Preparing For Divorce: What You Need To Do Now

With about one half of all once happy marriages ending in divorce today, there are no guarantees of a happily ever after. The emotional, financial, and relationship scars left by a bitter divorce can take years to heal. That’s why it’s so important to take steps to prepare properly once divorce becomes inevitable in order to come out the other side feeling relieved and ready to move on with your life.

Find a Good Attorney

Too many people make the mistake of thinking that a quality divorce or family law attorney is out of their price range and try to do everything on their own, instead. The truth is, you can find a top divorce attorney that won’t break the bank. An experienced divorce lawyer will help you with everything from filing legal documents, filling out complicated paperwork to communicating with a difficult estranged spouse, depending on your needs and the type of divorce.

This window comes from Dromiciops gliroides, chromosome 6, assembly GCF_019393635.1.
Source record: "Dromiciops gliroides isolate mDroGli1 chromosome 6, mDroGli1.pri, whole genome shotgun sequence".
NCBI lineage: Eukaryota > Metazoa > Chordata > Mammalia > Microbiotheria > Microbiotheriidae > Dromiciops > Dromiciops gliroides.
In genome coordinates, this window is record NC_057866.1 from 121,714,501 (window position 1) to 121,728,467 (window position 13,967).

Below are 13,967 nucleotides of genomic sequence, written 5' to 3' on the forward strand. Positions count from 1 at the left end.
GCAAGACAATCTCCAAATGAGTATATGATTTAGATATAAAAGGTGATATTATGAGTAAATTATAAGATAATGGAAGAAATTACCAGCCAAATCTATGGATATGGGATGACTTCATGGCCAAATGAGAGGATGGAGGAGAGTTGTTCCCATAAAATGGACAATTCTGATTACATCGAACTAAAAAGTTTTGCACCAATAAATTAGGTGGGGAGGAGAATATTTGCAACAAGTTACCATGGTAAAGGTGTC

Gather Your Financial Information

Often, one party in a marriage handles all of the financial responsibility for the household. This system works well in a marriage, but can wreak havoc on the divorce process, especially if things like alimony or child support will be an issue later on. If you wait for your attorney to have to discover every single scrap of information, the time and cost of your divorce is liable to go through the roof.

Try to collect as much information as you can and make copies of everything from loan applications and rent receipts to tax information, W-2s, 1099s, bank statements, and credit reports. The more information you have, the better. Now would also be a good time to begin closing your joint accounts and opening your own, individual retirement, checking, and savings accounts.

Talk to Each Other

During the tense weeks leading up to the signing of separation or divorce papers, the very last thing you may want to do is have a civil conversation with your estranged spouse. But if it’s at all possible, sit down with them and discuss the best possible route to take. There are several types of divorce, and being on the same page about things up front can help avoid headaches down the road. Likewise, knowing ahead of time the areas where you disagree; be that visitation schedules or asset allocation. Preparing prior to separation will assist in creating a guideline when you speak to your attorney.

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